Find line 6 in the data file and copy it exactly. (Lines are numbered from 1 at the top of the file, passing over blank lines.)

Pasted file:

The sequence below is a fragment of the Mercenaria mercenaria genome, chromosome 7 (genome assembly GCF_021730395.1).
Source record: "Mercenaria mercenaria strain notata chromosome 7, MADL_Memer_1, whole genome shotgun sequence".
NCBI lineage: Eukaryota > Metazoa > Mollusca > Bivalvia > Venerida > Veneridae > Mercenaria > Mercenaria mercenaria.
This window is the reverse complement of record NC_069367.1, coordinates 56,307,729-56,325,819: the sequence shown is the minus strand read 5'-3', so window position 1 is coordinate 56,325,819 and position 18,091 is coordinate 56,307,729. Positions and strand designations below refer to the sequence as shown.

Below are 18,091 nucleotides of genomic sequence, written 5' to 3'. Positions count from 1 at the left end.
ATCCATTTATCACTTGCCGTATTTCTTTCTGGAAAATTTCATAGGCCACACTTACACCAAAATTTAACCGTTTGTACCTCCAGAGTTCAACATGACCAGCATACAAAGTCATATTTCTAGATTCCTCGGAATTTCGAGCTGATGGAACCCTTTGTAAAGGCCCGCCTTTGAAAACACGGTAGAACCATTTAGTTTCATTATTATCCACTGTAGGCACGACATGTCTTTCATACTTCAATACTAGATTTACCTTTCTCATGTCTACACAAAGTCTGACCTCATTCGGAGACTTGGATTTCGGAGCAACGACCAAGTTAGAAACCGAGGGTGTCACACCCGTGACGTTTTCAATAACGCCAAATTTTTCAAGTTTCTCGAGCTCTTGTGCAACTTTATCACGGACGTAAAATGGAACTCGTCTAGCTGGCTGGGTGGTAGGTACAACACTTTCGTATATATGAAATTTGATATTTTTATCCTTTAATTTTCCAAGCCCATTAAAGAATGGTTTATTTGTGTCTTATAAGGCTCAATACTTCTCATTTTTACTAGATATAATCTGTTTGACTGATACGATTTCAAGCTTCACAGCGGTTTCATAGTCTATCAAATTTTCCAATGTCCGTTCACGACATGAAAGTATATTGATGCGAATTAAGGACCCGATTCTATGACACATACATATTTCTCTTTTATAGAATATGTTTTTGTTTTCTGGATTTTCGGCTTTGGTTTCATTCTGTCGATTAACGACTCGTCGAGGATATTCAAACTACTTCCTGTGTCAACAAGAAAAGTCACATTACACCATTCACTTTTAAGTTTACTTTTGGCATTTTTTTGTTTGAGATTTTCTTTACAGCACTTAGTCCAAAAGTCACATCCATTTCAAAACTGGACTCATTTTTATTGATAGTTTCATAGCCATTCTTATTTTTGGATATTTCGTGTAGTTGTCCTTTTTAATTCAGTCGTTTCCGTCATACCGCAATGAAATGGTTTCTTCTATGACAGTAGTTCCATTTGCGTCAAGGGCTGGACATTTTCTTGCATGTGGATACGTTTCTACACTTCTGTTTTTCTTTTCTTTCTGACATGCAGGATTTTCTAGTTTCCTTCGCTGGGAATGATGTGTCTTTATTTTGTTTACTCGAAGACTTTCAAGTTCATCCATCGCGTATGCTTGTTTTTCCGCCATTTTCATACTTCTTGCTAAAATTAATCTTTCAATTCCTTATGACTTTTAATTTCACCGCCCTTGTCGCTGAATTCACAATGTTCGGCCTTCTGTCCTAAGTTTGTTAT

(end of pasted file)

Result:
ATCCATTTATCACTTGCCGTATTTCTTTCTGGAAAATTTCATAGGCCACACTTACACCAAAATTTAACCGTTTGTACCTCCAGAGTTCAACATGACCAGCATACAAAGTCATATTTCTAGATTCCTCGGAATTTCGAGCTGATGGAACCCTTTGTAAAGGCCCGCCTTTGAAAACACGGTAGAACCATTTAGTTTCATTATTATCCACTGTAGGCACGACATGTCTTTCATACTTCAATACTAGATTTACCTTTCTCATGTCTACACAAAGTCTGACCTCATTCGGAGACTTGGATTTCGGAGCAACGACCAAGTTAGAAACCGAGGGTGTCACACCCGTGACGTTTTCAATAACGCCAAATTTTTCAAGTTTCTCGAGCTCTTGTGCAACTTTATCACGGACGTAAAATGGAACTCGTCTAGCTGGCTGGGTGGTAGGTACAACACTTTCGTATATATGAAATTTGATATTTTTATCCTTTAATTTTCCAAGCCCATTAAAGAATGGTTTATTTGTGTCTTATAAGGCTCAATACTTCTCATTTTTACTAGATATAATCTGTTTGACTGATACGATTTCAAGCTTCACAGCGGTTTCATAGTCTATCAAATTTTCCAATGTCCGTTCACGACATGAAAGTATATTGATGCGAATTAAGGACCCGATTCTATGACACATACATATTTCTCTTTTATAGAATATGTTTTTGTTTTCTGGATTTTCGGCTTTGGTTTCATTCTGTCGATTAACGACTCGTCGAGGATATTCAAACTACTTCCTGTGTCAACAAGAAAAGTCACATTACACCATTCACTTTTAAGTTTACTTTTGGCATTTTTTTGTTTGAGATTTTCTTTACAGCACTTAGTCCAAAAGTCACATCCATTTCAAAACTGGACTCATTTTTATTGATAGTTTCATAGCCATTCTTATTTTTGGATATTTCGTGTAGTTGTCCTTTTTAATTCAGTCGTTTCCGTCATACCGCAATGAAATGGTTTCTTCTATGACAGTAGTTCCATTTGCGTCAAGGGCTGGACATTTTCTTGCATGTGGATACGTTTCTACACTTCTGTTTTTCTTTTCTTTCTGACATGCAGGATTTTCTAGTTTCCTTCGCTGGGAATGATGTGTCTTTATTTTGTTTACTCGAAGACTTTCAAGTTCATCCATCGCGTATGCTTGTTTTTCCGCCATTTTCATACTTCTTGCTAAAATTAATCTTTCAATTCCTTATGACTTTTAATTTCACCGCCCTTGTCGCTGAATTCACAATGTTCGGCCTTCTGTCCTAAGTTTGTTAT